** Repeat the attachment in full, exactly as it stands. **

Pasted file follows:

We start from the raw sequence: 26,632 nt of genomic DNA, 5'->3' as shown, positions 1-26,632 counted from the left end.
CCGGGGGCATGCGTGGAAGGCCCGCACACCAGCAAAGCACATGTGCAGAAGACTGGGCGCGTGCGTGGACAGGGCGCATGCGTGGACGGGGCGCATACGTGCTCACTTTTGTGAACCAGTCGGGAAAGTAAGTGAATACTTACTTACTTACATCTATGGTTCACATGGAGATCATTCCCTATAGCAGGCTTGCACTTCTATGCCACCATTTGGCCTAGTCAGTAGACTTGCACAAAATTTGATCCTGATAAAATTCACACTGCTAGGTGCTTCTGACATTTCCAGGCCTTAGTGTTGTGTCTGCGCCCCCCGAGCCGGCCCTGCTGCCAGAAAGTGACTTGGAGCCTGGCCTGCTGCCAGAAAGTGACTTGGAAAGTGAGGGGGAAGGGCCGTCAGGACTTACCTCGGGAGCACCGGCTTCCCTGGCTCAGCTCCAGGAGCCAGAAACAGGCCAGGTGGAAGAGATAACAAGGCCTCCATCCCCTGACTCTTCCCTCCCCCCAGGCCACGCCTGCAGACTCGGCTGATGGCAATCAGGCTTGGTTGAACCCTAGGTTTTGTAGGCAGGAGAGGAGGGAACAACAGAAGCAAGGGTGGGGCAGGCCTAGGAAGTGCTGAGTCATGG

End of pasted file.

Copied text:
We start from the raw sequence: 26,632 nt of genomic DNA, 5'->3' as shown, positions 1-26,632 counted from the left end.
CCGGGGGCATGCGTGGAAGGCCCGCACACCAGCAAAGCACATGTGCAGAAGACTGGGCGCGTGCGTGGACAGGGCGCATGCGTGGACGGGGCGCATACGTGCTCACTTTTGTGAACCAGTCGGGAAAGTAAGTGAATACTTACTTACTTACATCTATGGTTCACATGGAGATCATTCCCTATAGCAGGCTTGCACTTCTATGCCACCATTTGGCCTAGTCAGTAGACTTGCACAAAATTTGATCCTGATAAAATTCACACTGCTAGGTGCTTCTGACATTTCCAGGCCTTAGTGTTGTGTCTGCGCCCCCCGAGCCGGCCCTGCTGCCAGAAAGTGACTTGGAGCCTGGCCTGCTGCCAGAAAGTGACTTGGAAAGTGAGGGGGAAGGGCCGTCAGGACTTACCTCGGGAGCACCGGCTTCCCTGGCTCAGCTCCAGGAGCCAGAAACAGGCCAGGTGGAAGAGATAACAAGGCCTCCATCCCCTGACTCTTCCCTCCCCCCAGGCCACGCCTGCAGACTCGGCTGATGGCAATCAGGCTTGGTTGAACCCTAGGTTTTGTAGGCAGGAGAGGAGGGAACAACAGAAGCAAGGGTGGGGCAGGCCTAGGAAGTGCTGAGTCATGG